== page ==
Land Issues and Peace in Sudan

30 Nov 2006
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With an area of one million square miles, the Sudan is the largest African country. Its natural resources are numerous and plenty: different climatic zones, extensive productive soils, generally flat topography and perennial and seasonal sources of surface water and under-ground water aquifers. Away from the Nile rainfall is the critical factor in the northern third of the country where there are no other sources of water.

 

The Sudan is predominantly rural in economy, social structures and relations, and culture. The national average population density is about 32 persons per square mile, and it is less for rural areas. Significant population redistribution has occurred because of the socially and geographically unbalanced form of development, wars and armed conflicts, drought and desertification, causing severe pressure in some areas. Generally, the resource-base can be well supportive of the human and animal populations if its potential productivity could be enhanced through equitable and sustainable land use planning and efficient management.

 

Of all natural resources land is of paramount significance to rural communities. It is much more than a physical resource supportive of the physical survival or reproduction of the community; it is also an embodiment of emotions, meanings and symbols of tribal affiliation, ethnicity, homeland and social relations. Inaccessibility to land is a loss of this whole ensemble. Land, as such perceived by rural communities, has long been accessible to and useable by such communities in accordance with local traditions and customary laws which are dynamic enough to take into account and to suit local specialities. These include expansion of unproductive land because of desert encroachment, unreliability of rainfall, increased animal and human populations, weakened native administration, shifting cultivation and ownership of Gum - Arabic, and the common use of grazing land, animal routes and water points by pastoralists.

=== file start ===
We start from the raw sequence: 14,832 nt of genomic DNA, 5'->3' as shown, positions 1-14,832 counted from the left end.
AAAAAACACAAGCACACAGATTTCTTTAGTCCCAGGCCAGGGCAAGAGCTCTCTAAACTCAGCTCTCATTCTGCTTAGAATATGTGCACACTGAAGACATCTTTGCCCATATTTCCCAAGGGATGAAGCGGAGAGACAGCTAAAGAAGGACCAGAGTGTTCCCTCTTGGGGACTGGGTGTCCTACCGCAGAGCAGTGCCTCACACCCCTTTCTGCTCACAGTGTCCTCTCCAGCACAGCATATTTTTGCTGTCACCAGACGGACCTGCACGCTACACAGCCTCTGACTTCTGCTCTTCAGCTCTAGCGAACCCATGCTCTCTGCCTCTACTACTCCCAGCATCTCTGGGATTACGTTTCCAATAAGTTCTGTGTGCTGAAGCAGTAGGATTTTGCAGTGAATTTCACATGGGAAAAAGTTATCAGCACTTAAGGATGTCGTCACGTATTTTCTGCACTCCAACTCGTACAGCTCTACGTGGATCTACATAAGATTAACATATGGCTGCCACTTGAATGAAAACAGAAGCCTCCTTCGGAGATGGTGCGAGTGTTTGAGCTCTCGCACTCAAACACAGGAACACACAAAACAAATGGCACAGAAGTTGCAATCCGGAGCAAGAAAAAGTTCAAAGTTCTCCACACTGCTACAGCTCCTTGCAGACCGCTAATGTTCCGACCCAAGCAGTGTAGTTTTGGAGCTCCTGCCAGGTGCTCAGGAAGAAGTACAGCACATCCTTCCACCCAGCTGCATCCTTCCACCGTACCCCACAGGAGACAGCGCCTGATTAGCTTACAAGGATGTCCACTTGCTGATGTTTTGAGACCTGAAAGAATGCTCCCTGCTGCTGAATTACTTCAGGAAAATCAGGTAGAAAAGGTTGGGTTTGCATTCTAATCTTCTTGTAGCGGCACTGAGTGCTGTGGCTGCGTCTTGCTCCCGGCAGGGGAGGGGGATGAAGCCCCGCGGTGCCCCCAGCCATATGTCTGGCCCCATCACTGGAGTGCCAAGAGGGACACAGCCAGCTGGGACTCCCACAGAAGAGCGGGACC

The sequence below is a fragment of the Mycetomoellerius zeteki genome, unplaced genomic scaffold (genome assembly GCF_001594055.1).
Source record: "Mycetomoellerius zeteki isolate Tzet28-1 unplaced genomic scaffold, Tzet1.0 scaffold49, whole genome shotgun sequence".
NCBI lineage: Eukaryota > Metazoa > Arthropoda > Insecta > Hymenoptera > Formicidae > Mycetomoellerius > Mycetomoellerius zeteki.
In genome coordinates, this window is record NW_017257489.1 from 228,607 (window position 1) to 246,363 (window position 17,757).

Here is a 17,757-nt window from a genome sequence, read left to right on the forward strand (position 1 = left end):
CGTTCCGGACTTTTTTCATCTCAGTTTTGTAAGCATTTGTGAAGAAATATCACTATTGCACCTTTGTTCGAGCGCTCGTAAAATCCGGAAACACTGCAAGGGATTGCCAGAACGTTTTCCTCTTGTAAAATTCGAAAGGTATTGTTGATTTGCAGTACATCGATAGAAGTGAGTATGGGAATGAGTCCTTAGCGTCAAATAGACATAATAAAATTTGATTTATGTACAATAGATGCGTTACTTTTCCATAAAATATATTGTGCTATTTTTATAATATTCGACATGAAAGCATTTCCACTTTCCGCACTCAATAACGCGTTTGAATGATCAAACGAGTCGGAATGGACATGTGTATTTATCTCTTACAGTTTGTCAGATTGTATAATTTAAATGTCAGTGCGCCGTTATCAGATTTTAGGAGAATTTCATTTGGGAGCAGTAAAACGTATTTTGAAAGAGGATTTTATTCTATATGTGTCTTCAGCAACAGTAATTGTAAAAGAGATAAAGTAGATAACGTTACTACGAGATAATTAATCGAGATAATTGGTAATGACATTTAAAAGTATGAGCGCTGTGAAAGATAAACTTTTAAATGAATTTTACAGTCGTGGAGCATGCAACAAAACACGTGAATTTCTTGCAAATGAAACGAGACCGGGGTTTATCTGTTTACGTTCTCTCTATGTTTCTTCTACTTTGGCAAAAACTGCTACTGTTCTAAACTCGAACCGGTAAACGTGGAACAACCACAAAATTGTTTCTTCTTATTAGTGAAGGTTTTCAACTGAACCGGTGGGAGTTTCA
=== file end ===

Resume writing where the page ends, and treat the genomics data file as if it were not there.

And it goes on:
The on-going active capitalist transformative processes have gone a long way on changing or modifying the social relations of production, values, structures and the traditional livelihood systems, particularly land tenure. Land has become a commodity, a mechanism of socioeconomic differentiation, and a cause of poverty and conflict. Land issues should therefore be addressed in a wider socioeconomic, political, cultural, judicial, and institutional context if resource-based conflicts are to be effectively dealt with. The piece by piece approach for the settlement of individual conflicts has proven to be ineffective since conflicts continued to recur at a higher frequency such as in Darfur. Elimination of conflicts and sustainability of social peace requires, in addition to land tenure reform, sustainability of natural resources, elimination of poverty and injustice, good governance, and respect for human rights, civic liberties and personal freedom.

 

The endorsement of Nivasha Agreement, the Comprehensive Peace Agreement (CPA) and the Interim Period Constitution have created a new reality, and opened up wide opportunities to reform the various land-related legislations, policies, structures and institutions. The genuine implementation of these documents and the concomitant land related reforms can be conducive to the elimination, or at least serious amelioration, of poverty, grievances, marginalization and resource-based conflicts. Inclusive participation including all stakeholders, civil society organizations (SCOs) and other community based organizations (CBOs) in legislation, policy making, implementation and monitoring is instrumental in the realization of such reforms.

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